42264.155 In reply to 42264.152 
> Rory Stewart is just as bad as the rest. Seems much more personable, but his voting record is that of a Tory. Unsurprisingly.

Whilst I don't want to disagree with any of that, he has the highest parliament attendance (79%) and most rebellions (15 times, 0.7%) of the remaining candidates. (Although the now eliminated Dominic Raab had 92% attendance and 25/1.2% rebellions.). Rory also seemed to present himself well in the C4 debate the other night (resulting in a doubling of his votes), meaning second place might not be guaranteed to be Hunt.

126 (+12) Boris Johnson
 46 ( +3) Jeremy Hunt
 41 ( +4) Michael Gove
 37 (+18) Rory Stewart
 33 (+10) Sajid Javid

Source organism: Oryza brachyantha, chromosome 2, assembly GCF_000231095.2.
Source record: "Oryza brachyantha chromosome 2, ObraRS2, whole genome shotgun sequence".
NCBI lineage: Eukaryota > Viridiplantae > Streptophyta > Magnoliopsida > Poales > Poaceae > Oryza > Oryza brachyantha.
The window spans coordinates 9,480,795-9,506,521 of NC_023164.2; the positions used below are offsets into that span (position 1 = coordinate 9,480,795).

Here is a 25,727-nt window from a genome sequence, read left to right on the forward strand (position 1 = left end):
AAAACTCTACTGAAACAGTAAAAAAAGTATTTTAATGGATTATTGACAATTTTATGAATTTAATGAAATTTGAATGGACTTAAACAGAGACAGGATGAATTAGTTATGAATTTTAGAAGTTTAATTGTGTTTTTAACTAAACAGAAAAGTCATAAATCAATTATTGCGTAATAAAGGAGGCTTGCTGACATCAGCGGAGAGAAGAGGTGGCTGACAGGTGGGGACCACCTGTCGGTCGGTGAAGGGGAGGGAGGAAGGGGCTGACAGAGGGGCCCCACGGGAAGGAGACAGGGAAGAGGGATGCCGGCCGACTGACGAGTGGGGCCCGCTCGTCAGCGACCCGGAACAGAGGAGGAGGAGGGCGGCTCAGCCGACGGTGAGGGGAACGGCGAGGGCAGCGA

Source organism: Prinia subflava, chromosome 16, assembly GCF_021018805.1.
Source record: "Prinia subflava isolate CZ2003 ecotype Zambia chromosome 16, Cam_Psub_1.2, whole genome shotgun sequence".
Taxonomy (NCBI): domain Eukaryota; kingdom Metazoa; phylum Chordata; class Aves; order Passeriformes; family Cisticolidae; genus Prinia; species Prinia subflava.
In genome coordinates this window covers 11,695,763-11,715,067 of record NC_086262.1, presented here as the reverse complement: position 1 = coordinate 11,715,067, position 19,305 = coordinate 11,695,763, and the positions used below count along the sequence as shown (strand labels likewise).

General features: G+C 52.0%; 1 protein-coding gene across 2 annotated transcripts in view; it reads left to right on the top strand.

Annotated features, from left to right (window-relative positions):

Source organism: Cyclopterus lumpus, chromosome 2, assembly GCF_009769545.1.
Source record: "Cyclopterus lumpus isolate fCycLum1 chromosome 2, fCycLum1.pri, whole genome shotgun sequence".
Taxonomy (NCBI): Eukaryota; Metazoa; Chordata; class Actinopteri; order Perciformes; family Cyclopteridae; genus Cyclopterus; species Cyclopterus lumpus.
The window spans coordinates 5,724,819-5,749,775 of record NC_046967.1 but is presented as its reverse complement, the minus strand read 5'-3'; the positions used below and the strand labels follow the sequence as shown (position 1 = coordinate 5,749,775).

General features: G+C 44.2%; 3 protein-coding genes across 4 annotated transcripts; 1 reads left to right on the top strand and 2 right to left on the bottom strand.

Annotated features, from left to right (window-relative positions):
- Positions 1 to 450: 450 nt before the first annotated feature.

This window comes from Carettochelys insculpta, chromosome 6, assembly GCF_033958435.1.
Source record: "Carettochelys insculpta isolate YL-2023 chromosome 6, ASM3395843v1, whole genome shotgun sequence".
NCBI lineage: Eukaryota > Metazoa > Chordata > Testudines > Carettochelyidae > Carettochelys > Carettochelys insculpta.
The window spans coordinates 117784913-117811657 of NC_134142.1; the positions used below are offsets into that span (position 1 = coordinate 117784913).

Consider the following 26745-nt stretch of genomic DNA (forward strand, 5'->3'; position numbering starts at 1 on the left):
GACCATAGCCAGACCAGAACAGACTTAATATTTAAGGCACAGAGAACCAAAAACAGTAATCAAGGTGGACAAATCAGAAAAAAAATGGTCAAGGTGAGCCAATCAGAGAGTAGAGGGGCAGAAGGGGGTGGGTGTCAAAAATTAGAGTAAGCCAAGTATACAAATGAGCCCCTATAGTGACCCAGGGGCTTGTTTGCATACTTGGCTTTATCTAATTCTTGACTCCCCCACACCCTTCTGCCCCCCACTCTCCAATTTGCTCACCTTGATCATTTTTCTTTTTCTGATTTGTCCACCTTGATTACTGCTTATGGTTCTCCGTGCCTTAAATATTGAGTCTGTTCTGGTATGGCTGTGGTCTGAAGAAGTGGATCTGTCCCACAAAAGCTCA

So, yeah three years of Boris, but I wonder to what degree the opinion polls currently putting Conservatives in 4th place will bounce back if he manages to rip the UK out of the EU, and to what degree the rise/return of Lib Dems and surge of Green support will be a factor in 2022.

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 From:  milko  
 To:  Peter (BOUGHTONP)     
42264.156 In reply to 42264.155 
What is nuts (and yet somehow not surprising) about all this is the apparent liking for Stewart among centrist remainer types. I mean, let's face it nothing he's saying here is likely to be true and he'll go and row back any promises about improving society, he's a Tory and that's a given. But even that aside, he's pretty much going "I will get May's Europe deal through" which everybody on both sides of the debate hated enough to see fail numerous times. Why is anybody even slightly interested?